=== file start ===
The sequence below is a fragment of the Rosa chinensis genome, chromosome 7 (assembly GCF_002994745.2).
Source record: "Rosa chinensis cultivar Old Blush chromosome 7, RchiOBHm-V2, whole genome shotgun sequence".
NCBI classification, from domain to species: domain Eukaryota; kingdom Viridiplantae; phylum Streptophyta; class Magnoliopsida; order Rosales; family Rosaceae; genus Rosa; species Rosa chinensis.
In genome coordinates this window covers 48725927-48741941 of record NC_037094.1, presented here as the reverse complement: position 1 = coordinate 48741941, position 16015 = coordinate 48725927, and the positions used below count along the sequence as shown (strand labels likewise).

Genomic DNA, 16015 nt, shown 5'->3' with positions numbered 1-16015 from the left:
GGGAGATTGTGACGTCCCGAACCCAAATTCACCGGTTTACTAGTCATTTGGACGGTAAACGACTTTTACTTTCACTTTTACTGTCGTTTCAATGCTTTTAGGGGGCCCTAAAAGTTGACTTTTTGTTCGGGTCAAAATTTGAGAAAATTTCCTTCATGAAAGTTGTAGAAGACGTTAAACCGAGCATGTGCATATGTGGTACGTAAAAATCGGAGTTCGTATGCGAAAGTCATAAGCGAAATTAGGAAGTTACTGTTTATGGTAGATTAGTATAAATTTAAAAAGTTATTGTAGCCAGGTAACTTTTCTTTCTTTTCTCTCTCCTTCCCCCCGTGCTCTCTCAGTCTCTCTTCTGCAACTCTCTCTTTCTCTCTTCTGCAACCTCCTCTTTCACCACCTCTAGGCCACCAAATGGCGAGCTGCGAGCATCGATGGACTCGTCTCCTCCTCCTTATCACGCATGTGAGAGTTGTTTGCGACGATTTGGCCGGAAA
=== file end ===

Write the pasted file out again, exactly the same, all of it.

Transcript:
The sequence below is a fragment of the Rosa chinensis genome, chromosome 7 (assembly GCF_002994745.2).
Source record: "Rosa chinensis cultivar Old Blush chromosome 7, RchiOBHm-V2, whole genome shotgun sequence".
NCBI classification, from domain to species: domain Eukaryota; kingdom Viridiplantae; phylum Streptophyta; class Magnoliopsida; order Rosales; family Rosaceae; genus Rosa; species Rosa chinensis.
In genome coordinates this window covers 48725927-48741941 of record NC_037094.1, presented here as the reverse complement: position 1 = coordinate 48741941, position 16015 = coordinate 48725927, and the positions used below count along the sequence as shown (strand labels likewise).

Genomic DNA, 16015 nt, shown 5'->3' with positions numbered 1-16015 from the left:
GGGAGATTGTGACGTCCCGAACCCAAATTCACCGGTTTACTAGTCATTTGGACGGTAAACGACTTTTACTTTCACTTTTACTGTCGTTTCAATGCTTTTAGGGGGCCCTAAAAGTTGACTTTTTGTTCGGGTCAAAATTTGAGAAAATTTCCTTCATGAAAGTTGTAGAAGACGTTAAACCGAGCATGTGCATATGTGGTACGTAAAAATCGGAGTTCGTATGCGAAAGTCATAAGCGAAATTAGGAAGTTACTGTTTATGGTAGATTAGTATAAATTTAAAAAGTTATTGTAGCCAGGTAACTTTTCTTTCTTTTCTCTCTCCTTCCCCCCGTGCTCTCTCAGTCTCTCTTCTGCAACTCTCTCTTTCTCTCTTCTGCAACCTCCTCTTTCACCACCTCTAGGCCACCAAATGGCGAGCTGCGAGCATCGATGGACTCGTCTCCTCCTCCTTATCACGCATGTGAGAGTTGTTTGCGACGATTTGGCCGGAAA